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Bay Class Landing ships

It was a busy day in Portsmouth Harbour earlier today, as RFA Mounts Bay and RFA Largs Bay left and arrived in the Naval Base respectively.

Largs Bay and Mounts Bay are two ships from the Bay Class of LSL (Landing Ship Logistics) vessels, manned by the Royal Fleet Auxilliary. The Bay class ships were ordered to replace the ageing Round Table class Landing ships, all of which saw service in the Falklands War, with Sir Galahad being sunk and Sir Tristram being seriously damaged. They are considerably larger, weighing in at 16,000 tons.

The Bay class have a similar role to their predecessors – to support amphibious landings, and provide amphibious capability alongside HMS Albion, Bulwark and Ocean. Between them, the Navy’s seven amphibious ships are capable of lifting the entire 3 Commando Brigade.

In any amphibious task group, the key vessels are the LPH (Landing Platform Helicopter) and LPD (Landing Platform Dock) ships. These provide the landing craft and helicopters to allow the first wave to secure the beachead. The LSL’s can then offload their heavy vehicles. To do this the ships have two 30 ton cranes on deck.

The Bay class ships have a large vehicle deck, which opens out at the back of the ship to a stern door and internal dock. Landing Craft, carried by Ocean, Bulwark of Albion, can drive right up to the vehicle deck. The vehicle deck can accomodate 24 Challenger Tanks, or more than 150 light jeep type vehicles. This is almost three times the capacity of their predecessors. They can also carry 350 troops for long periods, or up to 700 in the short term. The large helicopter dock has two landing spots, capable of operating two medium sized helicopters such as the Merlin. There is no permanent Hangar, but some of the ships have a retro-fitted aircraft shelter.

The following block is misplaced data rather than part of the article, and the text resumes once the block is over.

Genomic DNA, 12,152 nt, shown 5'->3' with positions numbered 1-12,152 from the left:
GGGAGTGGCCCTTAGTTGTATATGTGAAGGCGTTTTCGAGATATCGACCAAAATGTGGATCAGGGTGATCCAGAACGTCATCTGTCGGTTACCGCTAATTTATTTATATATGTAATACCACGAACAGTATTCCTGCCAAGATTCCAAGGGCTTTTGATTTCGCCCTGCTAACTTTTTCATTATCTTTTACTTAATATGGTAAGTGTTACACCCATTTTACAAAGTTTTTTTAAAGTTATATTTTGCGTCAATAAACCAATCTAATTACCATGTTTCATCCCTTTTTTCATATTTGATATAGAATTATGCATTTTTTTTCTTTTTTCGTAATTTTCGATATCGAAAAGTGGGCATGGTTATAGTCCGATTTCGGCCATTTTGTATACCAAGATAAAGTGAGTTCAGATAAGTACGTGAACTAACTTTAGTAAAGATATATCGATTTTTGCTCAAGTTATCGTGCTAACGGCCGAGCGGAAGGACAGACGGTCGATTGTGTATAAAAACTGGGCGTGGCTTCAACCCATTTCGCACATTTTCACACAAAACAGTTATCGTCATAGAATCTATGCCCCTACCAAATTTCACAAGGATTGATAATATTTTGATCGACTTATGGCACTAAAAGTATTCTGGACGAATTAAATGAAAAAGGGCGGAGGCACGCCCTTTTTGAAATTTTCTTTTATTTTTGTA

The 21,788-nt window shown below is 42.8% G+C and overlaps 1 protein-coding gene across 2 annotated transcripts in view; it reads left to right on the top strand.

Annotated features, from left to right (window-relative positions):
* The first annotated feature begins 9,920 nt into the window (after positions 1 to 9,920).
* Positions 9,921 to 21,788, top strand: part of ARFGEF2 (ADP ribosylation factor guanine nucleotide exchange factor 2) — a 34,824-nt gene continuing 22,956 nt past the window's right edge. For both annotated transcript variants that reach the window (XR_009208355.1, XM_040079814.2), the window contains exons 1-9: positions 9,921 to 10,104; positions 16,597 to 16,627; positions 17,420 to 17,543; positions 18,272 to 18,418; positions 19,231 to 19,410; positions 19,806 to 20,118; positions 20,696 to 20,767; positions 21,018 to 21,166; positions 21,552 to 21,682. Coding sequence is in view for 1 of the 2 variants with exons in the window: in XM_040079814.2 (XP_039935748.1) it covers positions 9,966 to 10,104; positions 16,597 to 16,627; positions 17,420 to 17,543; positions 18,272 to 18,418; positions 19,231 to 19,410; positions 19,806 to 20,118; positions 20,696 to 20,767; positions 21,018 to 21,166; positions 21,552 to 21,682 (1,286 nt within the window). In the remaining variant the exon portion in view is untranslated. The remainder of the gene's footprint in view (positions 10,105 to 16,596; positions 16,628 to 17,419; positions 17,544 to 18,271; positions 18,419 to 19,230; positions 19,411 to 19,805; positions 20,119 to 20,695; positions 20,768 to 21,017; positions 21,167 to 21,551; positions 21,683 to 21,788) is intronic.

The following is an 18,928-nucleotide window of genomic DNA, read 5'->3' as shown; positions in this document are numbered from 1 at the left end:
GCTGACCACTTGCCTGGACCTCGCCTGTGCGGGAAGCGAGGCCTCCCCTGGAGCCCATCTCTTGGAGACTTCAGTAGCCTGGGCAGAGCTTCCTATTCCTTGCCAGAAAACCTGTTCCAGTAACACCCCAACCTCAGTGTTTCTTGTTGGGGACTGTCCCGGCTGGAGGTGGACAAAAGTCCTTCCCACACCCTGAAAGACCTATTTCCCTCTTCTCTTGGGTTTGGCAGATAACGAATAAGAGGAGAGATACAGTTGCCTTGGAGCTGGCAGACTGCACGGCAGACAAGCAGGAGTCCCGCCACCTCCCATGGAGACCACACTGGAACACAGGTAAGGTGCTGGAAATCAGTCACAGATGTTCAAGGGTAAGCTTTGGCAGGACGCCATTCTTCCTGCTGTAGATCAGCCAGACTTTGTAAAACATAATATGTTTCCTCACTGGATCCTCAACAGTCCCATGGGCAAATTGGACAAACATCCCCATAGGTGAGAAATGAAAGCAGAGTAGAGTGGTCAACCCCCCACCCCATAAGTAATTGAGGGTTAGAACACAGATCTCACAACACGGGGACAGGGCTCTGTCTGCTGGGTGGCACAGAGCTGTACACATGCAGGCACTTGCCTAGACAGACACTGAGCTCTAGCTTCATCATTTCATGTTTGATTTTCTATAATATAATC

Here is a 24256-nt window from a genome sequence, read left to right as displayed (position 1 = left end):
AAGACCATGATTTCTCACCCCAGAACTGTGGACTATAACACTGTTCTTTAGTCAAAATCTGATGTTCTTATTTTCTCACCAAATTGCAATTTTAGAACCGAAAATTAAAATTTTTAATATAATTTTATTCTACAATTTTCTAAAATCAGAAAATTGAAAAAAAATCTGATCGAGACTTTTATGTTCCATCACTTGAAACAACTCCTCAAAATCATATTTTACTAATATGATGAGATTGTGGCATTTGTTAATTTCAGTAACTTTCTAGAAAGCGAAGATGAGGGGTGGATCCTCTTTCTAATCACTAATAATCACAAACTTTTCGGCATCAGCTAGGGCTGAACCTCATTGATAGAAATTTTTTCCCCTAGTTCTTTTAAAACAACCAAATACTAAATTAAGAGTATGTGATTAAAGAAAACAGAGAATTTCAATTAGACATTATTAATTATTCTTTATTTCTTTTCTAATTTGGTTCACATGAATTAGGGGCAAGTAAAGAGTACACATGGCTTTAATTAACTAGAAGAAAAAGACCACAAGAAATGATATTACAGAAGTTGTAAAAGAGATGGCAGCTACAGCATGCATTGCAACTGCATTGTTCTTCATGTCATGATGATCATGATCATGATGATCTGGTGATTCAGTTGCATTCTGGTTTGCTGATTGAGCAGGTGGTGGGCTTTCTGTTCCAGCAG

They have no weapons of their own – presuming that escort vessels would provide air defence – but have emplacement for 30mm guns and Phalanx systems should the need arise.

I’ve been onboard Mounts Bay and the vessel is designed very much like a roll on roll off ferry, everything is designed to allow for ease of getting on and off as quick as possible.

They are very light on crew, carrying only 60 officers and men of the Royal Fleet Auxilliary. This is somewhat cheaper than them being manned by the Royal Navy. Also, when not in use for amphibious operations the ships have a secondary role of transporting vehicles around the globe.

That the Royal Navy insists on having such a powerful amphibious force is strange. We have stronger assault capability than we had during the Falklands War, but we have only a tiny fraction of the escort vessels and submarines needed to defend such an operation, and our potential to provide air cover via aircraft carriers is also hanging in the balance. It is no doubt impressive to see so many capable ships in the Navy’s listings, but curious given how imbalanced it makes Fleet. Perhaps the Navy sees itself in the role of deploying forces by sea into troublespots around the world, which is very sensible but troubling given that we lack the Frigates and Destroyers and also the supply vessels to make this possible.

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